Each frame that you shoot in your panorama will have to contain some overlap in order for the software to properly stitch the images together. A good rule of thumb is to overlap each frame by 30% to 40%. Too much or too little overlap can cause stitching errors in post.
Let the markings be your guide
Instead of trying to eye up the overlap from one frame to another let your gear be your guide. Most pano rigs have markings to help guide you through your pano. I suggest finding where you want your pano to start including the padding frames. Make note of where the pan head is. (use the marking on the rig, it can be helpful to start at zero.) Then pan into your scene to see how far you can move the panhead until you have roughly a 30% overlap. With a mid range lens you might be able to move the pan head 5 - 10 notches. With a telephoto lens you might only be able to pan one notch at a time. Once you know how far you need to move the camera between shots you can quickly move the camera simply by looking at the notches without even paying attention to what is in the frame. Lastly you’ll want to decide where you want to end the pano. Simply pan to the end point and make note of that number. Now you know your starting point, how far you need to move the camera and where to stop the pan. Working like this will save you a ton of time in the field and help you capture panos even in relatively fast changing conditions.
Try multiple passes
When shooting a pano there is a lot that can go wrong. Try shooting the pano multiple times in order to increase your odds of getting a good set of shots that will stitch together.
Single vs multi-row panos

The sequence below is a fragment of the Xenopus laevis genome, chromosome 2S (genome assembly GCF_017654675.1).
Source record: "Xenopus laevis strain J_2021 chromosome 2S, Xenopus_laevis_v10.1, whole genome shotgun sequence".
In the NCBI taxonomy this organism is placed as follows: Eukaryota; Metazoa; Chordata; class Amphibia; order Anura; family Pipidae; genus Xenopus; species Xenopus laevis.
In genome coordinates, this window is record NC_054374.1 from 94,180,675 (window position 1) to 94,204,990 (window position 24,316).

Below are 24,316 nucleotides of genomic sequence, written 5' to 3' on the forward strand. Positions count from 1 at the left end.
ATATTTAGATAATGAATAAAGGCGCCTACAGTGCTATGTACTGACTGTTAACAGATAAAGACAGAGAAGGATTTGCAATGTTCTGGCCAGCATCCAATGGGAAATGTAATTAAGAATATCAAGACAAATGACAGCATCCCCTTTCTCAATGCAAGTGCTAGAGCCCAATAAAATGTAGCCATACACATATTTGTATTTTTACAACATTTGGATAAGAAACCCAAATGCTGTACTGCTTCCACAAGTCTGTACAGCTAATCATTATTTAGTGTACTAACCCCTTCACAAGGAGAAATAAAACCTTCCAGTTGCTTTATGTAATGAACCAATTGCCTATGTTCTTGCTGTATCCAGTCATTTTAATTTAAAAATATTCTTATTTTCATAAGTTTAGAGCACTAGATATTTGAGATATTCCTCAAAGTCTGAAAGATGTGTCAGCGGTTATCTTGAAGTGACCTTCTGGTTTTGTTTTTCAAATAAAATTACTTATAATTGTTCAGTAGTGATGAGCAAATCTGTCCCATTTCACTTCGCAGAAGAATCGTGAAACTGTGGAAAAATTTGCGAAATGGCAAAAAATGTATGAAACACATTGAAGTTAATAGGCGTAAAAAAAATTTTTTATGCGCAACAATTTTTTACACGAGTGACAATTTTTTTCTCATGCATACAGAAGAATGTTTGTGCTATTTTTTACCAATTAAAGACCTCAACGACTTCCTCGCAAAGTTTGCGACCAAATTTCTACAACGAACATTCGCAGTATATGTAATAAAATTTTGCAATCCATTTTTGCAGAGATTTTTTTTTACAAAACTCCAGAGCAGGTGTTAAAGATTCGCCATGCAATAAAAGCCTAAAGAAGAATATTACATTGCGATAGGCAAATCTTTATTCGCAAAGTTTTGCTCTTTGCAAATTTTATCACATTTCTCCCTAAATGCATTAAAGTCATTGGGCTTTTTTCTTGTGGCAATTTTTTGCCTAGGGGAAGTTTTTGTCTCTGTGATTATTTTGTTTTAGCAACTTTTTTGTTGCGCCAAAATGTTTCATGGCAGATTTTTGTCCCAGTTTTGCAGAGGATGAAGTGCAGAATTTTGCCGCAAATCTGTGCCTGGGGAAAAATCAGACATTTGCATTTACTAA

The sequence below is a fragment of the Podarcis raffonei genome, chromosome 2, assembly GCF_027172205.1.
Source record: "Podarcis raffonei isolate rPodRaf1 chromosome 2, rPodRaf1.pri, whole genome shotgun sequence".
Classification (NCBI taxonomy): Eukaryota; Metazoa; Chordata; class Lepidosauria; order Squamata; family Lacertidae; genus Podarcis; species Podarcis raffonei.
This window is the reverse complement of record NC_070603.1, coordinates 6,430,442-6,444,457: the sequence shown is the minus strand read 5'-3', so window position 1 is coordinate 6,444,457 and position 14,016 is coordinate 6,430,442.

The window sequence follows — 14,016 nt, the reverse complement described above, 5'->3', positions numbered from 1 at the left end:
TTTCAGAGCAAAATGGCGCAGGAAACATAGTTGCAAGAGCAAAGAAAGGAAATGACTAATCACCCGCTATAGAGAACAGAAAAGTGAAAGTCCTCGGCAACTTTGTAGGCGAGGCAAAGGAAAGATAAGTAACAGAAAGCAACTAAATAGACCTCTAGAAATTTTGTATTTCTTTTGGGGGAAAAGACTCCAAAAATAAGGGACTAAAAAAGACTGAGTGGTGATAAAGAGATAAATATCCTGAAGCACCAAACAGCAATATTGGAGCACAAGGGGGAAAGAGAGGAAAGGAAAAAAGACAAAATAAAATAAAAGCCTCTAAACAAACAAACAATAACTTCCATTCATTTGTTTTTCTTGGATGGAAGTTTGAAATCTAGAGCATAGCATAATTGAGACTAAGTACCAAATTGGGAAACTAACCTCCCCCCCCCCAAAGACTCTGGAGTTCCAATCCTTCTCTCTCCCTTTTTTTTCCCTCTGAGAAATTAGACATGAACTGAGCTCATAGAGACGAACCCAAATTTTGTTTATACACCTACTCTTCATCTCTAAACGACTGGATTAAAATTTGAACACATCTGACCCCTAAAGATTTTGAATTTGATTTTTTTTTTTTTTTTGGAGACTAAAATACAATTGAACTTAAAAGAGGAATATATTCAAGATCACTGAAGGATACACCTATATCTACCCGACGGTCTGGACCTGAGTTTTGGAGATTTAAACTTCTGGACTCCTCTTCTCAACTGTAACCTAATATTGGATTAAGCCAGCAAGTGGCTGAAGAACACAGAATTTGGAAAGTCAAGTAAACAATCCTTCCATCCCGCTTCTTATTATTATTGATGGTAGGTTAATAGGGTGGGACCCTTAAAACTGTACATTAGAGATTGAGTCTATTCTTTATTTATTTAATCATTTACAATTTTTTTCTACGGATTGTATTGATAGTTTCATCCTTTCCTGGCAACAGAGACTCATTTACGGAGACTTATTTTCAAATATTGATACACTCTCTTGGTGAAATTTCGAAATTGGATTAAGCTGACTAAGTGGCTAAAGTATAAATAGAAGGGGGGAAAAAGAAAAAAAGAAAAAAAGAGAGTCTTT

Mid range lenses are perfect for single row panos. Telephoto lenses can provide a great opportunity for single or multi row panos depending on the scene and length of the lens. The longer the lens the more frames you will have to capture during your pano and the more likely you’ll have to do a multi row pano. If the framing seems a little tight on a single row, do a two or three row pano. The same 30% to 40% overlap rule that applies to the horizontal axis also applies to the vertical axis.
Stitching and processing a panorama
Stitching and Post Processing a panorama in Lightroom
Once you have gone out and shot a few panoramas it is time to stitch them together. There are a variety of programs out there that will help bring your panoramas to life. Each one has its pros and cons.
Lightroom: For most cases Lightroom Classic does a really good job of stitching single row panoramas together. The biggest benefit of using Lightroom to stitch a panorama together is that it produces a DNG file that contains all of the RAW data of the original images. This means that you do not have to process the files before you stitch them since you’ll still have access to all of the RAW data.